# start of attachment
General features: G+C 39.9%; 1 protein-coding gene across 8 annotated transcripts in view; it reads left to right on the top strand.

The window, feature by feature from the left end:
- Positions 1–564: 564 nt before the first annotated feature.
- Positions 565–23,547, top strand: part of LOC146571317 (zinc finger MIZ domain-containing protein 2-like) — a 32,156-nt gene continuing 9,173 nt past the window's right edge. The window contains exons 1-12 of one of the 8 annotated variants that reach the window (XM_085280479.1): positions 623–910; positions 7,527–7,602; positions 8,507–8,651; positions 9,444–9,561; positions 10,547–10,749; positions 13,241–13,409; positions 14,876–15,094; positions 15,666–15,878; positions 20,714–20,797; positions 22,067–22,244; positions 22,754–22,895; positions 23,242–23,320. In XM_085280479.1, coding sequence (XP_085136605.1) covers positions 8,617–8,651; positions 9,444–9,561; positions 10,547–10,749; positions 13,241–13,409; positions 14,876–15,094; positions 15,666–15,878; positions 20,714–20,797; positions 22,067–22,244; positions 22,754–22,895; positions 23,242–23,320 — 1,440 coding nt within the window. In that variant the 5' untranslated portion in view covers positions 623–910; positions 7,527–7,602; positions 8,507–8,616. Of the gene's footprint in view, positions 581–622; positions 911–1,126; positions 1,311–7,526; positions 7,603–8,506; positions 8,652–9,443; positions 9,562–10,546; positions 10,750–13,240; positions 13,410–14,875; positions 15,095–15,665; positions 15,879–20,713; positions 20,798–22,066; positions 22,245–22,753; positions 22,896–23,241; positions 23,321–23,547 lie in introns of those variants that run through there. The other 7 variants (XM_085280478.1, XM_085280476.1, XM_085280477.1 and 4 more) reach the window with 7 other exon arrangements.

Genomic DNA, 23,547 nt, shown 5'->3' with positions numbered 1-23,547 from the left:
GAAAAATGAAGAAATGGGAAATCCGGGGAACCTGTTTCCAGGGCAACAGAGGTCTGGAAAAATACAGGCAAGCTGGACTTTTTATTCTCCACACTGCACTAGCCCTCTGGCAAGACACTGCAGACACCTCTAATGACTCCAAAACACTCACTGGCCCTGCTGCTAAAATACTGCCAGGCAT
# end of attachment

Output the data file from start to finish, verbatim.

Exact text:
General features: G+C 39.9%; 1 protein-coding gene across 8 annotated transcripts in view; it reads left to right on the top strand.

The window, feature by feature from the left end:
- Positions 1–564: 564 nt before the first annotated feature.
- Positions 565–23,547, top strand: part of LOC146571317 (zinc finger MIZ domain-containing protein 2-like) — a 32,156-nt gene continuing 9,173 nt past the window's right edge. The window contains exons 1-12 of one of the 8 annotated variants that reach the window (XM_085280479.1): positions 623–910; positions 7,527–7,602; positions 8,507–8,651; positions 9,444–9,561; positions 10,547–10,749; positions 13,241–13,409; positions 14,876–15,094; positions 15,666–15,878; positions 20,714–20,797; positions 22,067–22,244; positions 22,754–22,895; positions 23,242–23,320. In XM_085280479.1, coding sequence (XP_085136605.1) covers positions 8,617–8,651; positions 9,444–9,561; positions 10,547–10,749; positions 13,241–13,409; positions 14,876–15,094; positions 15,666–15,878; positions 20,714–20,797; positions 22,067–22,244; positions 22,754–22,895; positions 23,242–23,320 — 1,440 coding nt within the window. In that variant the 5' untranslated portion in view covers positions 623–910; positions 7,527–7,602; positions 8,507–8,616. Of the gene's footprint in view, positions 581–622; positions 911–1,126; positions 1,311–7,526; positions 7,603–8,506; positions 8,652–9,443; positions 9,562–10,546; positions 10,750–13,240; positions 13,410–14,875; positions 15,095–15,665; positions 15,879–20,713; positions 20,798–22,066; positions 22,245–22,753; positions 22,896–23,241; positions 23,321–23,547 lie in introns of those variants that run through there. The other 7 variants (XM_085280478.1, XM_085280476.1, XM_085280477.1 and 4 more) reach the window with 7 other exon arrangements.

Genomic DNA, 23,547 nt, shown 5'->3' with positions numbered 1-23,547 from the left:
GAAAAATGAAGAAATGGGAAATCCGGGGAACCTGTTTCCAGGGCAACAGAGGTCTGGAAAAATACAGGCAAGCTGGACTTTTTATTCTCCACACTGCACTAGCCCTCTGGCAAGACACTGCAGACACCTCTAATGACTCCAAAACACTCACTGGCCCTGCTGCTAAAATACTGCCAGGCAT